Migrating sites choose both Unix and Windows
A Thursday to plan toward

Migration era extends beyond 2009

    HP tells its customers that the company's HP-UX environment is the preferred platform for migration destinations. Reports from the community show us that Unix is just one of several choices 3000 sites are making about migrations.

    And then there's the sites that are choosing not to migrate for at least another two years or more. There may be a good share of migration projects ramping down, but the majority we've heard about are in mid-project or just getting started. Yesterday we related the story of a 3000 site which won't be finished before the end of next year in a best case.

    If that report sounds like a project far from the down slope, healthcare billing firm Quadax is at least able to use Speedware to speed up part of its migration. The company chose both Windows and HP-UX, and its HP Unix application written in Speedware “has been completely migrated for some time,” said Gene Calai. But “a separate application that is COBOL, using IMAGE and flat files is being migrated to Windows, VB.Net and Microsoft SQL. This migration should be complete by the end of 2009.”

    Companies like these, who plan to use HP 3000s as mission-critical servers through 2009 and beyond, are the reason HP has extended its support business deadline for the 3000 twice. Is it homesteading when your company relies on a 3000 beyond HP's support-including-patches period? That era begins in 32 weeks.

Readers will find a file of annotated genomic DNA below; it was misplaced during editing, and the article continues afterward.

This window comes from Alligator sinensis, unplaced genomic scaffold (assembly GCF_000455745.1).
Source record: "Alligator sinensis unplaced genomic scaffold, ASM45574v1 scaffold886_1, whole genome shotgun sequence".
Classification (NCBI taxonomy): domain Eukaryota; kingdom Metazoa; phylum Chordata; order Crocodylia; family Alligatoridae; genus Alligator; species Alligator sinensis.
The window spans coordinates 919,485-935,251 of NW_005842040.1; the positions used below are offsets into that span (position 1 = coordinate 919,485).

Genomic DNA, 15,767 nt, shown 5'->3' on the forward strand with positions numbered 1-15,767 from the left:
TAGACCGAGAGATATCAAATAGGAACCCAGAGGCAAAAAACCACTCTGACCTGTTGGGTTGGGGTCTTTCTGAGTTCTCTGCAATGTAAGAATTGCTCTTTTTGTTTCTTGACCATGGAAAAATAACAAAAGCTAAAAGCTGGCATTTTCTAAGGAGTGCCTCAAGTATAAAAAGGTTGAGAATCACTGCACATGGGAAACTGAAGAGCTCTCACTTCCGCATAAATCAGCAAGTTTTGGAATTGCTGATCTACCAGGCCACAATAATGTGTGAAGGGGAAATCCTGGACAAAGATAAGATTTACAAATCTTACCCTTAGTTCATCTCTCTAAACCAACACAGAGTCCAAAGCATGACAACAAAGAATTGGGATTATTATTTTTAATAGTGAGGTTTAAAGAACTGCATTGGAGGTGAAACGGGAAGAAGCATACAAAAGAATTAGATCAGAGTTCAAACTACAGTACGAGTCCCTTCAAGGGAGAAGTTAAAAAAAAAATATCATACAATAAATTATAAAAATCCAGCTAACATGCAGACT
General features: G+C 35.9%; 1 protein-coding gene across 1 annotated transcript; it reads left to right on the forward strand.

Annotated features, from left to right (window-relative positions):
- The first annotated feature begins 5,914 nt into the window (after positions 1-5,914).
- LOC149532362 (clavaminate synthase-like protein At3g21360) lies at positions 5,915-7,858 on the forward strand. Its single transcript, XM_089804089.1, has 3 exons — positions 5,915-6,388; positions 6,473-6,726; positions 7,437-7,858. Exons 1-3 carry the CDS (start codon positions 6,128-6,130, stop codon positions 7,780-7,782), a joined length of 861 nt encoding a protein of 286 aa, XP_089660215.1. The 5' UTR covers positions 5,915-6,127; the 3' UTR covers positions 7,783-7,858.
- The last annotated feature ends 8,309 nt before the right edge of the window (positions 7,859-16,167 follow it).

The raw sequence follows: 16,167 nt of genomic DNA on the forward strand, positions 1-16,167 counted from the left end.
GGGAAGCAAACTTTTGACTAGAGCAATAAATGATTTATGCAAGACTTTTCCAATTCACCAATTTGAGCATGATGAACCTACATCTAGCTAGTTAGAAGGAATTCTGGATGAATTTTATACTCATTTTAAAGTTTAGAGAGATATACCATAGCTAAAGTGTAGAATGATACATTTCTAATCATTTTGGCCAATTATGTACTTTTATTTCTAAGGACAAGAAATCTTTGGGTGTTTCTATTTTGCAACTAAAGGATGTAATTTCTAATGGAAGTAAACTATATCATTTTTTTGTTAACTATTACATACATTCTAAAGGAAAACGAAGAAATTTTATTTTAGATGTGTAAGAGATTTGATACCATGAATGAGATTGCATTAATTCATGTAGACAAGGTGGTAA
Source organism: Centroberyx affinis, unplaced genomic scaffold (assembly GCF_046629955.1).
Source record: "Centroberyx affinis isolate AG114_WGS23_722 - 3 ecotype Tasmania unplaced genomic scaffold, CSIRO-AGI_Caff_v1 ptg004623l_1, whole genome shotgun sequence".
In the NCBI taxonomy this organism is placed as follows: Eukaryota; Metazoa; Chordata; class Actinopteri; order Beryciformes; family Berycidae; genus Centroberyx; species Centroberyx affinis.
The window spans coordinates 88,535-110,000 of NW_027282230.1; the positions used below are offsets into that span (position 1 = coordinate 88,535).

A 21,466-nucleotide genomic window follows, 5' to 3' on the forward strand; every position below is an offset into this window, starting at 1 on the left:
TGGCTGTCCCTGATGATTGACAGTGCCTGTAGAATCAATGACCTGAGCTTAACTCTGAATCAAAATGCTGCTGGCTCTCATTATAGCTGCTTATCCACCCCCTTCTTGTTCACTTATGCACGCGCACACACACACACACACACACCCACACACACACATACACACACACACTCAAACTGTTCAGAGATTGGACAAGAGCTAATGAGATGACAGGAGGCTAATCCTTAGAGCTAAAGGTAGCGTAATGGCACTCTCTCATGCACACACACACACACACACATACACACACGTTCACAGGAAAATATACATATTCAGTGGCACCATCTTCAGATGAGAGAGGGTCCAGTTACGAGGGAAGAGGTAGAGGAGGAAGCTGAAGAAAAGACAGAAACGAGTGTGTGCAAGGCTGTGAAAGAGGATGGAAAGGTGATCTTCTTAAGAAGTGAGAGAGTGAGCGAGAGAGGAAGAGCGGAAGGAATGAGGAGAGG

Other migrating sites are doing specific testing on HP-UX component parts. John Boyd, IT Manager at gm2 Logistics Limited, said “We are just starting a trial of Eloquence on HP-UX to see if this will deliver the same functionality and performance as we currently have using PowerHouse as our main application development language.”

    A similar “homestead until 2010” plan is in place at financial trade service company Cannex. Steven Waters reports “Until 2010 it will be business as usual for the HP 3000 at CANNEX. We are developing applications for major insurance companies and brokers in the USA and Canada.”

    Windows is serving as a replacement at the Northwest Textbook Depository, but an HP 3000 continues to work for now as an archival system.

    "We moved all our production effective 1/2/2007 to Windows 2003 and SQL Server 2005, running an ERP package called Business One from SAP,” said IT manager Lou Cook. “Our HP 3000 has been used as an archive machine to lookup historical data since then. I predict that we’ll shut it off in two or three years.”

    But some 3000 customers who were asked about their migration plans reported they will homestead for the foreseeable future. At Quest Diagnostics, Senior Programmer Jim Gerber said the company has no plans to migrate.

    John Wolff, who manages the computer enterprises for a chain of health clubs in California, said any migration target looks like a lesser choice for his company.

    “We have no migration plans for the HP 3000 application.  It is running just fine and is stable. We get good hardware support from Ideal Computer. Why would we want to downgrade to something else?”